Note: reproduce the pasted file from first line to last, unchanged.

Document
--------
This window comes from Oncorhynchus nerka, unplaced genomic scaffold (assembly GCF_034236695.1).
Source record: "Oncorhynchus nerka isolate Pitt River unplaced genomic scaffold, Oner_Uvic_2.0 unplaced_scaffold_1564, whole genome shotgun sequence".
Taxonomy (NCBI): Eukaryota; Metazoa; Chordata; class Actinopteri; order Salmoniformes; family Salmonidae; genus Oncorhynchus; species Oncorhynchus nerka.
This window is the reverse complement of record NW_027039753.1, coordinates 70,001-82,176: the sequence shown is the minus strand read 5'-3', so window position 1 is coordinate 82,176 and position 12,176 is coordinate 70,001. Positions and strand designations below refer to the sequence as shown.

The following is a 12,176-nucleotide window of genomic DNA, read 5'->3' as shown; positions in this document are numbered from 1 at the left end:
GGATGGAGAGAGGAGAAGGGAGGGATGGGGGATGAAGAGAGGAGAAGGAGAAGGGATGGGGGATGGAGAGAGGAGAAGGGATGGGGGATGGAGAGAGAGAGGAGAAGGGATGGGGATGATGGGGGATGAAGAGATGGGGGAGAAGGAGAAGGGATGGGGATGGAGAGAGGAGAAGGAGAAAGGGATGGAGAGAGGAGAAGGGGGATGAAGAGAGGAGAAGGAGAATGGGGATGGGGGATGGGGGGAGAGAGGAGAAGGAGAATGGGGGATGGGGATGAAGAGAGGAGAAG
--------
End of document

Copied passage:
This window comes from Oncorhynchus nerka, unplaced genomic scaffold (assembly GCF_034236695.1).
Source record: "Oncorhynchus nerka isolate Pitt River unplaced genomic scaffold, Oner_Uvic_2.0 unplaced_scaffold_1564, whole genome shotgun sequence".
Taxonomy (NCBI): Eukaryota; Metazoa; Chordata; class Actinopteri; order Salmoniformes; family Salmonidae; genus Oncorhynchus; species Oncorhynchus nerka.
This window is the reverse complement of record NW_027039753.1, coordinates 70,001-82,176: the sequence shown is the minus strand read 5'-3', so window position 1 is coordinate 82,176 and position 12,176 is coordinate 70,001. Positions and strand designations below refer to the sequence as shown.

The following is a 12,176-nucleotide window of genomic DNA, read 5'->3' as shown; positions in this document are numbered from 1 at the left end:
GGATGGAGAGAGGAGAAGGGAGGGATGGGGGATGAAGAGAGGAGAAGGAGAAGGGATGGGGGATGGAGAGAGGAGAAGGGATGGGGGATGGAGAGAGAGAGGAGAAGGGATGGGGATGATGGGGGATGAAGAGATGGGGGAGAAGGAGAAGGGATGGGGATGGAGAGAGGAGAAGGAGAAAGGGATGGAGAGAGGAGAAGGGGGATGAAGAGAGGAGAAGGAGAATGGGGATGGGGGATGGGGGGAGAGAGGAGAAGGAGAATGGGGGATGGGGATGAAGAGAGGAGAAG